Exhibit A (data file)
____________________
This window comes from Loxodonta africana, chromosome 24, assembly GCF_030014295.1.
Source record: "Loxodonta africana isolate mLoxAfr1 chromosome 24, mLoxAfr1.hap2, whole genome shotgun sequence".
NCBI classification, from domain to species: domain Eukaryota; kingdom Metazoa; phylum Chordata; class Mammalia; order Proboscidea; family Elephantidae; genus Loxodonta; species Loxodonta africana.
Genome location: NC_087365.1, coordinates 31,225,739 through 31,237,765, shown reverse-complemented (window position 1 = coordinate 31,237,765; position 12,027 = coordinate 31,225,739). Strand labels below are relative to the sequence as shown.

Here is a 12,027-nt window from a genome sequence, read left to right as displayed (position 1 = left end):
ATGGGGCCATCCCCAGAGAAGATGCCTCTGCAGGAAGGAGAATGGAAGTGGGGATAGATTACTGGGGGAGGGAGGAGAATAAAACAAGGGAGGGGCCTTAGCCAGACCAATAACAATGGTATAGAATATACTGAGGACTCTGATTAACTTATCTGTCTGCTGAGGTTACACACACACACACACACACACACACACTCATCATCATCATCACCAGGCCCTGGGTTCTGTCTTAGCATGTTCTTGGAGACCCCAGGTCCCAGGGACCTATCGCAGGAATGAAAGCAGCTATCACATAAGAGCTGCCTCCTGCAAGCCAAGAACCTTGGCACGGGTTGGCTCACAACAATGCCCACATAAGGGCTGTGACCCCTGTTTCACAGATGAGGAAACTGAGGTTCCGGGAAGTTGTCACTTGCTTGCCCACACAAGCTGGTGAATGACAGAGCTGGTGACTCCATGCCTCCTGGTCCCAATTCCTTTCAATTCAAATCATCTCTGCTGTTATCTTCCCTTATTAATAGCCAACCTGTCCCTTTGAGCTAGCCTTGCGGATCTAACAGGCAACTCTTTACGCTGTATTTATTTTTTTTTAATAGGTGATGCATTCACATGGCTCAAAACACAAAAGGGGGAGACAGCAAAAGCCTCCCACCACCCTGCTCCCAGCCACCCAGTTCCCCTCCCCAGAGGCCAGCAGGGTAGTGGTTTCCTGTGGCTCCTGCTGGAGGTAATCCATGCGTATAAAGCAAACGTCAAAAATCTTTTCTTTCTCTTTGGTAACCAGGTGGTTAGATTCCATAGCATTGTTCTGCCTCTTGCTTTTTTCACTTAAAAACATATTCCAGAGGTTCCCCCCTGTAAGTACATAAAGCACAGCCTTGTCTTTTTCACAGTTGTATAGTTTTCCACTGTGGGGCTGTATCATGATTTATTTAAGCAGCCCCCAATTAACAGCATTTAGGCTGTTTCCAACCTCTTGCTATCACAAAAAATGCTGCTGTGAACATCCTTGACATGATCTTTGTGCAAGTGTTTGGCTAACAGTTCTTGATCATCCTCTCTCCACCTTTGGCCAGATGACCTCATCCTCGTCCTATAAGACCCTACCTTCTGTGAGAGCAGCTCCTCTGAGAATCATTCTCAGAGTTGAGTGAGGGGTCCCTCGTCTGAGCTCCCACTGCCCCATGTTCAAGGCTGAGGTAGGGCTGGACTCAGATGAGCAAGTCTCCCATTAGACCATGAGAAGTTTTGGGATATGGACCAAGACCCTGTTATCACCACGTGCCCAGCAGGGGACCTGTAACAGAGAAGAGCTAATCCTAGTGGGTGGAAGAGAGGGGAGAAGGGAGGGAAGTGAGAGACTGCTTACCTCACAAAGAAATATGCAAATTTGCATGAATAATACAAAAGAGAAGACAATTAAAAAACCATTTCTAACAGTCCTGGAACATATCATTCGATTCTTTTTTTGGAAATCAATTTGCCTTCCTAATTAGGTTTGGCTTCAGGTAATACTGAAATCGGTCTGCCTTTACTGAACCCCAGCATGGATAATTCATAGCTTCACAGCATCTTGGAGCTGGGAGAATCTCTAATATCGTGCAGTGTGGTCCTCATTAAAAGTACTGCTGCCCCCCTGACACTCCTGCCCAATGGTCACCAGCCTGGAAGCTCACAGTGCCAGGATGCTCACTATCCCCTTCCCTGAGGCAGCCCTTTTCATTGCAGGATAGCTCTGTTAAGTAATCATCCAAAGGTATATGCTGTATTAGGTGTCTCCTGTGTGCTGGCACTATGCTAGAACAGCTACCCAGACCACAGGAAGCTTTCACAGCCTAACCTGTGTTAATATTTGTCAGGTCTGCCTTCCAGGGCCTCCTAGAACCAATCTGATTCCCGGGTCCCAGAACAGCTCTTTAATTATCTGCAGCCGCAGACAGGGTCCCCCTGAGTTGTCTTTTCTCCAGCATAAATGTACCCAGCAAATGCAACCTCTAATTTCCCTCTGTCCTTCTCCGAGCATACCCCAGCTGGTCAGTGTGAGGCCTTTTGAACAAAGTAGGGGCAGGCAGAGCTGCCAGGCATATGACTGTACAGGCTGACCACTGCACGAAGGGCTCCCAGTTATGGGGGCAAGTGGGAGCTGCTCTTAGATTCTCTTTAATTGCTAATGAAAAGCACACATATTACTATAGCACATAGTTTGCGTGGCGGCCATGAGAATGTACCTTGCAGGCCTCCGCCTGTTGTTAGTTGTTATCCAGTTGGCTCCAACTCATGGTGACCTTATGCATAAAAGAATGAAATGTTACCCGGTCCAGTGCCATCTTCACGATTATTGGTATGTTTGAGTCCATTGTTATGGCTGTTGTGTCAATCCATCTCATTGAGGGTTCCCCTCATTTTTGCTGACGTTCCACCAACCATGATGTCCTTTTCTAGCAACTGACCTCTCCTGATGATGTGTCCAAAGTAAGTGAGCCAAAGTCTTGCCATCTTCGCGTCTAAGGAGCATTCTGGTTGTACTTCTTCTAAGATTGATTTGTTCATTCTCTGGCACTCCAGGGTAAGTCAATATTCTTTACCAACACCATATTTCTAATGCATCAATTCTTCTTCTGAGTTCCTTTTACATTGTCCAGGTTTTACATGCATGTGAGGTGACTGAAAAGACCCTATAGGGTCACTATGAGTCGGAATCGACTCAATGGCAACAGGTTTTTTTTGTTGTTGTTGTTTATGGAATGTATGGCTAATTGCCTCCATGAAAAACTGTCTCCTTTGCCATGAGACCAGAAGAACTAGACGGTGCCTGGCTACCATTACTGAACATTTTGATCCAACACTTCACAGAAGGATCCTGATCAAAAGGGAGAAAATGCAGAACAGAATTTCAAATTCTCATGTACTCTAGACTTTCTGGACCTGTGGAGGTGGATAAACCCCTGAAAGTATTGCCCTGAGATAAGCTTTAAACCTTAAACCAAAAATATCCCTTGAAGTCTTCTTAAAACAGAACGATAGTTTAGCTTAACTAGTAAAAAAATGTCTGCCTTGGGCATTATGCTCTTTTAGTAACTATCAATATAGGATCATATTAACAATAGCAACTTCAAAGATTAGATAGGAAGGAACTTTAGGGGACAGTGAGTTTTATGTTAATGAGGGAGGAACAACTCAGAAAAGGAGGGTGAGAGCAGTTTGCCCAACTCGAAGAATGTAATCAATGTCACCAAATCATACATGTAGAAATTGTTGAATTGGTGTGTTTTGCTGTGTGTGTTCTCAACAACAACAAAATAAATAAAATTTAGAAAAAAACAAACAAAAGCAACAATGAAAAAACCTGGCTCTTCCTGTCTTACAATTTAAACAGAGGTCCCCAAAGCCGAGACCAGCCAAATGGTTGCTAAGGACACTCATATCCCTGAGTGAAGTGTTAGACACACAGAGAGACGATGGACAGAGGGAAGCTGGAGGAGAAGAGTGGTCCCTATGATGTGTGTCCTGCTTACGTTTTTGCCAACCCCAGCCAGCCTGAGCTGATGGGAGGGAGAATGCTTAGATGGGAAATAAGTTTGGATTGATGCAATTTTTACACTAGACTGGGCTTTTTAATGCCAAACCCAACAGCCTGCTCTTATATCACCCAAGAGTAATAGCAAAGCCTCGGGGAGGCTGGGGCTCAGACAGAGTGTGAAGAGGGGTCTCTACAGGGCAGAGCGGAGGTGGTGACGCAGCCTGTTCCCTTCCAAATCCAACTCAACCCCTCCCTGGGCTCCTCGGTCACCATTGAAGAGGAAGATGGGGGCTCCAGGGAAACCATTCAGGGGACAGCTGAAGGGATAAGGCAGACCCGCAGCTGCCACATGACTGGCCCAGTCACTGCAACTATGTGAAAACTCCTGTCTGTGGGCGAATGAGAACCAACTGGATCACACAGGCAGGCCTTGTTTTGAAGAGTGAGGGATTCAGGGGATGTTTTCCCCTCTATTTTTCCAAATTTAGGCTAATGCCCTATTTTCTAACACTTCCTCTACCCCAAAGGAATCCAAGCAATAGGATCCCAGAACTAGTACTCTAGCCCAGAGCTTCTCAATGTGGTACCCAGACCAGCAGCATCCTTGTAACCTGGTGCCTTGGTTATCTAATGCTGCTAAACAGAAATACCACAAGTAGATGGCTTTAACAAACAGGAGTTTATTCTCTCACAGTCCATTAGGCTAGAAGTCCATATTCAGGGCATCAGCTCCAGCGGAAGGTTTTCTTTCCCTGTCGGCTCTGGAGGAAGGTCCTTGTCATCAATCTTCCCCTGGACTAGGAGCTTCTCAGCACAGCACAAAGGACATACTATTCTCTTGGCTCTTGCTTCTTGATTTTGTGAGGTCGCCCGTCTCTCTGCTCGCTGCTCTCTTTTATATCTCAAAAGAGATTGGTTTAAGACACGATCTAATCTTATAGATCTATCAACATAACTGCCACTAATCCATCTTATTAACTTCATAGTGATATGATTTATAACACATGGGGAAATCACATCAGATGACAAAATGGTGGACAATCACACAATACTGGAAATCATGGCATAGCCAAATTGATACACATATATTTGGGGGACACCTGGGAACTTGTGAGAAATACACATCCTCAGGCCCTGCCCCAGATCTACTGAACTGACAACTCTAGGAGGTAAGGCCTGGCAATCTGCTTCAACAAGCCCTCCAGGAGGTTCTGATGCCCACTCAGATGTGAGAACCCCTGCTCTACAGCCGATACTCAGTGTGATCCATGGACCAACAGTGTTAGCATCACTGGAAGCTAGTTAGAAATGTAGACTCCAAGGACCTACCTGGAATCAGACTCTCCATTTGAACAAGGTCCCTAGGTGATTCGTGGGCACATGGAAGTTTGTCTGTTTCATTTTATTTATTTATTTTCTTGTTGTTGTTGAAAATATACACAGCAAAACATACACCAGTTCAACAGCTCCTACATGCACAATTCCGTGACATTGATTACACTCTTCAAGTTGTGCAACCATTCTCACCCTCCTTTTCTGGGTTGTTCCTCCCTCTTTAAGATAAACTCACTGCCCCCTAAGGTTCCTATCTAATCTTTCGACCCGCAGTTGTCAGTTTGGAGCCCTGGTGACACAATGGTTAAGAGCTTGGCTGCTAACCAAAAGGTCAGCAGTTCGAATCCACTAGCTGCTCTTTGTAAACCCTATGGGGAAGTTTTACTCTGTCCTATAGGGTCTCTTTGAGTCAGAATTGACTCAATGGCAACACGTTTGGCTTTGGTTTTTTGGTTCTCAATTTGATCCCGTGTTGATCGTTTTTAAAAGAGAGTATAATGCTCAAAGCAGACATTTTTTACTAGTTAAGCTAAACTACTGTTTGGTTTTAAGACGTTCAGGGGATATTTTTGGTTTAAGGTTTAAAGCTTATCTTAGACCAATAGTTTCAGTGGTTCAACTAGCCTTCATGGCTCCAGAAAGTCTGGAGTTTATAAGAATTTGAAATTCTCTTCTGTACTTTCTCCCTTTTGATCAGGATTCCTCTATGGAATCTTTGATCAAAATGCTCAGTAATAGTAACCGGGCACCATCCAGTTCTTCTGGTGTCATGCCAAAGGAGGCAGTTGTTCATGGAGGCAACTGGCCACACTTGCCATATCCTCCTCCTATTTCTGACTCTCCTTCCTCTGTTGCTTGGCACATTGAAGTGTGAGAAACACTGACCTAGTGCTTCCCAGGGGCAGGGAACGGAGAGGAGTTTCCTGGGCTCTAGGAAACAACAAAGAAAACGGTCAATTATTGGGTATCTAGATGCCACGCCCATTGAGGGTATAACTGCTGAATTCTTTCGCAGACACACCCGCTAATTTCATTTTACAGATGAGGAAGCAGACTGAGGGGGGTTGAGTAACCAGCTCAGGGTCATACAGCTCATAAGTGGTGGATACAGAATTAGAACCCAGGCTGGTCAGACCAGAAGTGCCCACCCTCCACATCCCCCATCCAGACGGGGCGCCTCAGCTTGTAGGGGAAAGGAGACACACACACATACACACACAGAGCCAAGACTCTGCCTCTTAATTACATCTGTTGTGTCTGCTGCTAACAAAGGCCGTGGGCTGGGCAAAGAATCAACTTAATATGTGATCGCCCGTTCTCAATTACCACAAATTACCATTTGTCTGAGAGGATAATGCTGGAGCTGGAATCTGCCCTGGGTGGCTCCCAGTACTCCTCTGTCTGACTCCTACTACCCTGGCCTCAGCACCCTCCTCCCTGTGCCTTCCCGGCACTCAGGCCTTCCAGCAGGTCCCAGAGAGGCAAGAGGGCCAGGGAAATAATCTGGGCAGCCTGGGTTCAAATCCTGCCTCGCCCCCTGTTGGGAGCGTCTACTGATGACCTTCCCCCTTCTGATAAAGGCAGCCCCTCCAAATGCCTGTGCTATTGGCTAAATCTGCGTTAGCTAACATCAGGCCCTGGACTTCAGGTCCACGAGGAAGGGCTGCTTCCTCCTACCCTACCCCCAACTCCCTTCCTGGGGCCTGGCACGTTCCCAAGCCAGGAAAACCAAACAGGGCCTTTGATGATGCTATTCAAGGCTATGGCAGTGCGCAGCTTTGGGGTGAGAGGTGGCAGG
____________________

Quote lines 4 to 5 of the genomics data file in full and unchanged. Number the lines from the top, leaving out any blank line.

Genome location: NC_087365.1, coordinates 31,225,739 through 31,237,765, shown reverse-complemented (window position 1 = coordinate 31,237,765; position 12,027 = coordinate 31,225,739). Strand labels below are relative to the sequence as shown.

Here is a 12,027-nt window from a genome sequence, read left to right as displayed (position 1 = left end):